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    Hyperloop, The Transport of the Future to Break Ground Next Year

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    The Hyperloop, the supersonic railway of the future, is due to break ground May 2016. The company leading the project announced on Thursday that the first five miles of test track will be built in California.

    Capsules inside tubes will launch people from one big city to another using low air pressure at supersonic speeds exceeding 750 mph (1,200 km/h). Those high speeds will be achieved with a system of magnets and fans, allowing the pods to rest on a cushion of air. And the entire infrastructure will be powered by environmentally friendly solar panels.

    Sound like sci-fi? Not anymore. The Hyperloop, brainchild of SpaceX and Tesla founder Elon Musk, now has several companies pushing the development forward.
    Hyperloop Transportation Technologies (HTT) is one of several companies developing Hyperloop technology. One of the largest startup companies in the world, HTT announced on Thursday that it plans to team up with Swiss technology company Oerlikon and the world’s largest construction engineering firm, AECOM. They will also be joined by design studio Hodgetts+Fung.

    Oerlikon has been working with vacuum technologies for more than a century, and took part in building the Large Hadron Collider. It sees the lofty vision of the Hyperloop as realistic.

    “I don’t think the construction hurdles are significant compared to other technologies that are already out there,” said Carl Brockmeyer, Oerlikon’s head of business development, according to Wired. “From a technical point of view, it’s not a challenge. We are used to much higher and harsher applications.”

    HTT also announced it will begin construction on a 5-mile testing rail for the Hyperloop in Quay Valley, just north of Los Angeles, by May of next year. To test the pods at longer distances, HTT eventually plans to build facilities in Asia or Africa, where it is easier to secure land for construction, according to Hyperloop CEO Dirk Ahlborn said.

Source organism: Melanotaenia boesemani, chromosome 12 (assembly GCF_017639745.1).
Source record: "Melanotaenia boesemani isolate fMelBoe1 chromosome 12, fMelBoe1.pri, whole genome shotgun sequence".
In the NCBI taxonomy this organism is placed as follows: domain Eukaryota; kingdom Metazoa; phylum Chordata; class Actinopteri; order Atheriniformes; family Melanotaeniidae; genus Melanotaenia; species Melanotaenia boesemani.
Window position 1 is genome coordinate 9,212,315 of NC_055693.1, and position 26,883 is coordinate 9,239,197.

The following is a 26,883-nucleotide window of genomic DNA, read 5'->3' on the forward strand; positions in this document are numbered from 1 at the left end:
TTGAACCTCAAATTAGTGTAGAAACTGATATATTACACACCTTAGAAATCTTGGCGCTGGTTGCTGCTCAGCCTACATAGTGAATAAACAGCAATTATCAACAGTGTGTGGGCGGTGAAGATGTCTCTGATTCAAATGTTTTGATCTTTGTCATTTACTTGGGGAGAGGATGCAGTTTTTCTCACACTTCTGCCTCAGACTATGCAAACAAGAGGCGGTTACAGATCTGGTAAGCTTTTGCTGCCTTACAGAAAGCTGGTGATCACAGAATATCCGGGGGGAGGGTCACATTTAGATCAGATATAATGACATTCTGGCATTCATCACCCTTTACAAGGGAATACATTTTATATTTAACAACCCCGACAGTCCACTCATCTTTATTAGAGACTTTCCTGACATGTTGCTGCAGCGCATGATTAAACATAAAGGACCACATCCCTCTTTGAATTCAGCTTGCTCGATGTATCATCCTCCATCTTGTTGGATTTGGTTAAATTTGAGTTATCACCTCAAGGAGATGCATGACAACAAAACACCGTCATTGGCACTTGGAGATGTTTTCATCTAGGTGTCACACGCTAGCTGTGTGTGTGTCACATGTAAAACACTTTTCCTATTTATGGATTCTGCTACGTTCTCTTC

The futuristic transport, ambitiously described by Musk as being an entirely new mode of transportation, now has a team of more than 400 members, each working within his or her own sphere of expertise.

    And no one, including the CEO, is getting paid for the job.

    Instead, Hyperloop developers work on the project for at least 10 hours per week during their spare time. But people don’t work for nothing – if all goes according to plan, they’ll receive Hyperloop stock in exchange for completing the job.

    Magnetically levitated trains are currently in operation in Shanghai and Tokyo, and can travel at a speed of 310 mph (500 km/h). While these trains use magnets to produce lift and propulsion, the Hyperloop would rely on compressed air for lift and magnets for propulsion.

    In theory, Hyperloop capsules could reach blistering speeds, far outpacing current modes of commercial transport, since their enclosure within the tube would make them immune to air resistance.

    On the other hand, the Hyperloop is vulnerable to one major flaw. If the walls of the tubes are not straight, or if the vacuum in the tube is compromised, then a crash is inevitable, experts estimate. Reliance on the compressor of individual pods is also a big deal. If the compressor fails, the capsule will crash into the walls.

    It still remains unclear if the system will be as cheap as promised by its proponents. According to Hyperloop Transportation Technologies’ estimates, the five-mile test track will cost approximately $100 million. A proposed 400-mile track between Los Angeles and San Francisco would cost an estimated $8 billion.

    However, since the track must be built to precise measurements, that cost will inevitably climb higher, analysts predict.

    Related:

    Futuristic 750 Mph Hyperloop Trains to Get Test Tracks in California
    Pipe Dream to Come True? Elon Musk is Set to Build His Hyperloop Test Track
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    15 Years After Concorde Crash, No Push for Supersonic Air Travel
    Tags:
    transportation, railway, Hyperloop Transportation Technologieds, Elon Musk, United States, Los Angeles, California
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